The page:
There are ways out of the problems with Big Tech — and they already exist, says author
Ramesh Srinivasan says communities around the world are building alternative tech systems that work
The argument that Silicon Valley giants like Facebook, Google, Amazon and Apple have too much power over our lives is not a new one.
But Ramesh Srinivasan, a professor of Information Studies at UCLA and an adviser to U.S. Senator Bernie Sanders' presidential campaign, says that not only is it possible to imagine alternatives to "Big Tech" — they already exist around the world.
In the U.S. and in many developing countries, says Srinivasan, "we can see all sorts of forms of innovation and creativity and humanity, and we can reimagine the tech world in the image of our collective humanity," he told The Current's guest host Rosemary Barton.
Those forms of innovation are the subject of Srinivasan's new book, Beyond the Valley: How Innovators Around the World are Overcoming Inequality and Creating the Technologies of Tomorrow.
Srinivasan traveled around the world for his book researching what he calls digital "third spaces," where people are creating alternative technologies that are adapted to the needs of their communities.
Here's part of Srinivasan and Barton's conversation.
You ... say in the book that instead of viewing these companies as intransigent and ourselves as powerless, we should fight for technology that better reflects our values, which ... sounds like a nice idea, but sounds so daunting to a regular person.
But you do have examples in your book of places where they're trying to create systems and technology companies or technology that works for them locally and espouses their values. Can you give us an example? I think in Oaxaca, Mexico, there is an example of that.
In Oaxaca, it's one of the most magical parts of the world. You'll love it if you go there.
There's dozens of languages spoken, Indigenous languages spoken. This is in southern Mexico. These Indigenous communities have not been provided cell phone access, but they really need it for many different reasons — their languages are oral, they have relatives right here in Los Angeles, in the Central Valley, that they want to communicate with, they want to get the correct prices for crops.
It really would help their lives in a great way. And the tech companies — and in this case I mean [internet service providers] and mobile service providers — said, "You guys aren't worth it. There are too few of you. You don't make enough money. You're in the middle of forests. It rains all the time, blah, blah, blah."
And these folks said, "Hey, we want this and we need this."
And look what they did: they built their own networks. The largest set of community-owned cell phone networks in the world exist in the Oaxaca region. There's dozens of them. They're autonomous sovereign networks that are collectively invested in, where people built them themselves.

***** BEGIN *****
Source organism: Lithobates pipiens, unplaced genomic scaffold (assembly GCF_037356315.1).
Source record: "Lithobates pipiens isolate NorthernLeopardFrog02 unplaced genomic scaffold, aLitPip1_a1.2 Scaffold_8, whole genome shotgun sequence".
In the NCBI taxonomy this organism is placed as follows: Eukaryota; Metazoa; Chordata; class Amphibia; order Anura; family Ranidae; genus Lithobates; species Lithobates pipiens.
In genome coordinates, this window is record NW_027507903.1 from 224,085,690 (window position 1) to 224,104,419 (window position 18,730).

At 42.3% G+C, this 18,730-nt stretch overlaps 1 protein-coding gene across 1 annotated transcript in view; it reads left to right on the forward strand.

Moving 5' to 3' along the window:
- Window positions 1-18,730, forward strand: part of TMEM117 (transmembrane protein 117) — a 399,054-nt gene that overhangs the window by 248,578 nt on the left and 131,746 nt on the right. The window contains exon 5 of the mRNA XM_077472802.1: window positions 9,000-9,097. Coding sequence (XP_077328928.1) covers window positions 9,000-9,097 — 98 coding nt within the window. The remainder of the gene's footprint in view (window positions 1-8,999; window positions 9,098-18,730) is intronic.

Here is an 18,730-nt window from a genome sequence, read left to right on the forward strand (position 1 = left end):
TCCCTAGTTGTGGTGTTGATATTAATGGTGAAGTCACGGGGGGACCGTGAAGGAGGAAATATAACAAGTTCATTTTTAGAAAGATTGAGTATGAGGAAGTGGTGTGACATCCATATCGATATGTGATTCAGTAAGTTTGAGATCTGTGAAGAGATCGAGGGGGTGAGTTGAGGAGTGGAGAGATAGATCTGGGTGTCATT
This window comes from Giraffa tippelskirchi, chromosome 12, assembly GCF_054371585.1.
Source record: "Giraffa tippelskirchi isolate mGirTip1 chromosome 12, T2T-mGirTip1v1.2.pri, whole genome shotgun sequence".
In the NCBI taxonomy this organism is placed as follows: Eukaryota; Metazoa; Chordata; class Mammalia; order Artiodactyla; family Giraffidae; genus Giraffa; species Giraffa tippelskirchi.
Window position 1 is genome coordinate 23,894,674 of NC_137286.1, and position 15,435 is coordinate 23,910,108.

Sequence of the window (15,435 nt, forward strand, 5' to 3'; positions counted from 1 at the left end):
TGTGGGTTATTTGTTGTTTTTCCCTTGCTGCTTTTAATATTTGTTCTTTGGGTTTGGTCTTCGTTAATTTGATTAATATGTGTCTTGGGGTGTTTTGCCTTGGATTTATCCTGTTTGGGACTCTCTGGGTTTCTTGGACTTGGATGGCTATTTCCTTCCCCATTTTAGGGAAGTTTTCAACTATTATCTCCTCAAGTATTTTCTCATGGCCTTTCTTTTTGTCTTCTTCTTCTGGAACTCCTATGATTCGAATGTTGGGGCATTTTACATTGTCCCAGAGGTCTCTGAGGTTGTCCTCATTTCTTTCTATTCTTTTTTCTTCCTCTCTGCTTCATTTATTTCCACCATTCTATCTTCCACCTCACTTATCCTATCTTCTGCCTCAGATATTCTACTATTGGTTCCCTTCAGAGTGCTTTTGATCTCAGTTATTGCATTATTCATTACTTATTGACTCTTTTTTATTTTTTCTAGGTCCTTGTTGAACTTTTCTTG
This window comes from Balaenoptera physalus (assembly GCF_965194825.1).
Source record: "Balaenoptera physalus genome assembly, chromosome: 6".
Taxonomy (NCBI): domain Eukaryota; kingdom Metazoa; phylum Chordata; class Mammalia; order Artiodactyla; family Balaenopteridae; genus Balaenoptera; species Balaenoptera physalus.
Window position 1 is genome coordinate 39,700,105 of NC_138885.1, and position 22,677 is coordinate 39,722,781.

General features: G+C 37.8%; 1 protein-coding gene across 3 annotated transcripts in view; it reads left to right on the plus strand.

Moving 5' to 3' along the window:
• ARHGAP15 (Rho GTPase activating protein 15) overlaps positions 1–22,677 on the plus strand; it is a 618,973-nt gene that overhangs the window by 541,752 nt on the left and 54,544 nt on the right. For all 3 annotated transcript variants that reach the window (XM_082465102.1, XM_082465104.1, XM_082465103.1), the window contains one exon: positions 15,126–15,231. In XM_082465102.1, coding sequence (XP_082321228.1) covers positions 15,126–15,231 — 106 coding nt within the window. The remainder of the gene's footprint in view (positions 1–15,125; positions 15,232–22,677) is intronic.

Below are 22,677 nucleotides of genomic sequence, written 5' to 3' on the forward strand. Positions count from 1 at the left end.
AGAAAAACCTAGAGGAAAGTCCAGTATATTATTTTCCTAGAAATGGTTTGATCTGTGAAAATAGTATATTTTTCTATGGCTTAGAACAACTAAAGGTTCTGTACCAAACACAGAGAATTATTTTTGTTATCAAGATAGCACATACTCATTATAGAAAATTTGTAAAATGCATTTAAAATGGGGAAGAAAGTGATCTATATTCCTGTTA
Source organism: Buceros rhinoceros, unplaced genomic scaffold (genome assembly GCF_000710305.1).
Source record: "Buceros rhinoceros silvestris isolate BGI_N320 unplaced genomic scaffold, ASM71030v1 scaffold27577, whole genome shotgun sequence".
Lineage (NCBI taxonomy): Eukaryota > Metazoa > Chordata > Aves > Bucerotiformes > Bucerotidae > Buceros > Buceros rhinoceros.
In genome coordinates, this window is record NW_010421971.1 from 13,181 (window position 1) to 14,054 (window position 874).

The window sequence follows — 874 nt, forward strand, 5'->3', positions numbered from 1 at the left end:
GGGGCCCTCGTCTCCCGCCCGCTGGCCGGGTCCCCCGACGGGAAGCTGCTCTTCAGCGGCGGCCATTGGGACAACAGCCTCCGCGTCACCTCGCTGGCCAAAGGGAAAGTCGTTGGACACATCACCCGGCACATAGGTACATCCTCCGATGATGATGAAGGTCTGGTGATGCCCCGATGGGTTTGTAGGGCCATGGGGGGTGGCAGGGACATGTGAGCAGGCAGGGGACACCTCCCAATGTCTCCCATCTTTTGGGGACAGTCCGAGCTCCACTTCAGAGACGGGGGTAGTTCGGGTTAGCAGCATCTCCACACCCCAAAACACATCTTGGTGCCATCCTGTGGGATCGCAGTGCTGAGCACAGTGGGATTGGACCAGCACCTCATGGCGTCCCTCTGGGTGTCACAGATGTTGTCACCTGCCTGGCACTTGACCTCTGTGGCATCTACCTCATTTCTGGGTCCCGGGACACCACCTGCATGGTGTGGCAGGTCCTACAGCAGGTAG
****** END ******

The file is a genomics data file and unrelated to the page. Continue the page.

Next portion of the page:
And none of them are engineers. None of them have any degrees in engineering.
And these communities have collectively built their own networks ... and they are spreading like a rhizome.
They're spreading like an underground network all over the world — in Brazil and Colombia and West Papua.
There are networks like this that are not just cell phone based, but also Internet based, in Catalonia, in New York City, in Detroit.
So we just need to recognise that people are not even fighting with big tech, but they're creating third spaces. They're creating alternatives based on their own value systems that support their interests.
And these networks are producing wealth and digital literacy and jobs for people in places, rather than extracting and manipulating everybody.
And it's really an example of what innovation actually is.
Can we talk a little bit about what you call "Silicon Savannah" in Kenya and another example of the way technology is developing, in a different way than maybe we're used to, in East Africa?
Yes. And so, again, this is another example there in Kenya and Tanzania and Uganda.
People are realizing in those parts of the world, much like in Oaxaca, that they can do more with less.
And they have no choice because they don't have the infinite resources of a company like Apple who builds its phones in a way that's designed for them to die and then become electronic waste. You know, that's called planned obsolescence. That's Apple's business model. I mean, they themselves have admitted it.
So what are these folks doing? They're saying, "Hey, we don't have that many resources. But here's the reality. Here's the cultural environment. Here's the political environment. Here's the economic environment. Here are ways we can innovate with these constraints."
So I tell stories in Beyond The Valley of people, for example, building Wi-Fi networks that are intranet based, meaning they're local network based, using this crazy, amazing technology that is built upon solar power.
Now they're trying to install these networks in refugee camps in northern Kenya, on the Somali border.
I also tell stories of people re-purposing everything, recycling, repairing, et cetera. So people are literally creating new cell phones out of electronic waste.
And the one example ... that truly blew my mind are of these folks who've been able to take electronic waste and create functional, and actually more advanced, 3D printers of about 50 percent e-waste in Kenya. They have built 3D printers that are a fraction of the cost of American or Chinese printers and perform much, much better.
They did that all from the ground up.
Written by Allie Jaynes. Produced by Alison Masemann.